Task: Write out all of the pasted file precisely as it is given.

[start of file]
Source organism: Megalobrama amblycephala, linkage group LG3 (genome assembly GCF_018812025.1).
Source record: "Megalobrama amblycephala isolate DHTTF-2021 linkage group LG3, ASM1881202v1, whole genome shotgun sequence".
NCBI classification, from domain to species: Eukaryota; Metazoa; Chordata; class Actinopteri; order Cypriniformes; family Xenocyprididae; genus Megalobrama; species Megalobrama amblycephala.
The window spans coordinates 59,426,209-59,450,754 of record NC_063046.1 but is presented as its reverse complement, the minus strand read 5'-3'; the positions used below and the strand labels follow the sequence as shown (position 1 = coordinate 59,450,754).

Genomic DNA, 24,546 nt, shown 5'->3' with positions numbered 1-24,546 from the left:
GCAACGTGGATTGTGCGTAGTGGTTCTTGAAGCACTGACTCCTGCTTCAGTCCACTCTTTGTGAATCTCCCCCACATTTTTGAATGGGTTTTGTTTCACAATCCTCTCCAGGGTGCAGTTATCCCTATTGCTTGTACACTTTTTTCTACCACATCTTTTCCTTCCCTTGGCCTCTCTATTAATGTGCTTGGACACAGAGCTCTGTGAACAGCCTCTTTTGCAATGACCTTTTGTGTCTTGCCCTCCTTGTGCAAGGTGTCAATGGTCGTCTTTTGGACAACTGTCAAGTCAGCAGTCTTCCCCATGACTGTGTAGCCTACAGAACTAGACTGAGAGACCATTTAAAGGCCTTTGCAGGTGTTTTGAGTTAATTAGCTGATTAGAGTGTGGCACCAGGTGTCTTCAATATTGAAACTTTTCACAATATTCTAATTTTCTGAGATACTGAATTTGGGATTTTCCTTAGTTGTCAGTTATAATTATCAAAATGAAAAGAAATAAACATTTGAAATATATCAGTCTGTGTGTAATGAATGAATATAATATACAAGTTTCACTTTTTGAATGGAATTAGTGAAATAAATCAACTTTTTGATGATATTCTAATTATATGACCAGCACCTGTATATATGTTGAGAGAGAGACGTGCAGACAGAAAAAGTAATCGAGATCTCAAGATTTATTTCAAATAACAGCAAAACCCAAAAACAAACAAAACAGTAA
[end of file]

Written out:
Source organism: Megalobrama amblycephala, linkage group LG3 (genome assembly GCF_018812025.1).
Source record: "Megalobrama amblycephala isolate DHTTF-2021 linkage group LG3, ASM1881202v1, whole genome shotgun sequence".
NCBI classification, from domain to species: Eukaryota; Metazoa; Chordata; class Actinopteri; order Cypriniformes; family Xenocyprididae; genus Megalobrama; species Megalobrama amblycephala.
The window spans coordinates 59,426,209-59,450,754 of record NC_063046.1 but is presented as its reverse complement, the minus strand read 5'-3'; the positions used below and the strand labels follow the sequence as shown (position 1 = coordinate 59,450,754).

Genomic DNA, 24,546 nt, shown 5'->3' with positions numbered 1-24,546 from the left:
GCAACGTGGATTGTGCGTAGTGGTTCTTGAAGCACTGACTCCTGCTTCAGTCCACTCTTTGTGAATCTCCCCCACATTTTTGAATGGGTTTTGTTTCACAATCCTCTCCAGGGTGCAGTTATCCCTATTGCTTGTACACTTTTTTCTACCACATCTTTTCCTTCCCTTGGCCTCTCTATTAATGTGCTTGGACACAGAGCTCTGTGAACAGCCTCTTTTGCAATGACCTTTTGTGTCTTGCCCTCCTTGTGCAAGGTGTCAATGGTCGTCTTTTGGACAACTGTCAAGTCAGCAGTCTTCCCCATGACTGTGTAGCCTACAGAACTAGACTGAGAGACCATTTAAAGGCCTTTGCAGGTGTTTTGAGTTAATTAGCTGATTAGAGTGTGGCACCAGGTGTCTTCAATATTGAAACTTTTCACAATATTCTAATTTTCTGAGATACTGAATTTGGGATTTTCCTTAGTTGTCAGTTATAATTATCAAAATGAAAAGAAATAAACATTTGAAATATATCAGTCTGTGTGTAATGAATGAATATAATATACAAGTTTCACTTTTTGAATGGAATTAGTGAAATAAATCAACTTTTTGATGATATTCTAATTATATGACCAGCACCTGTATATATGTTGAGAGAGAGACGTGCAGACAGAAAAAGTAATCGAGATCTCAAGATTTATTTCAAATAACAGCAAAACCCAAAAACAAACAAAACAGTAA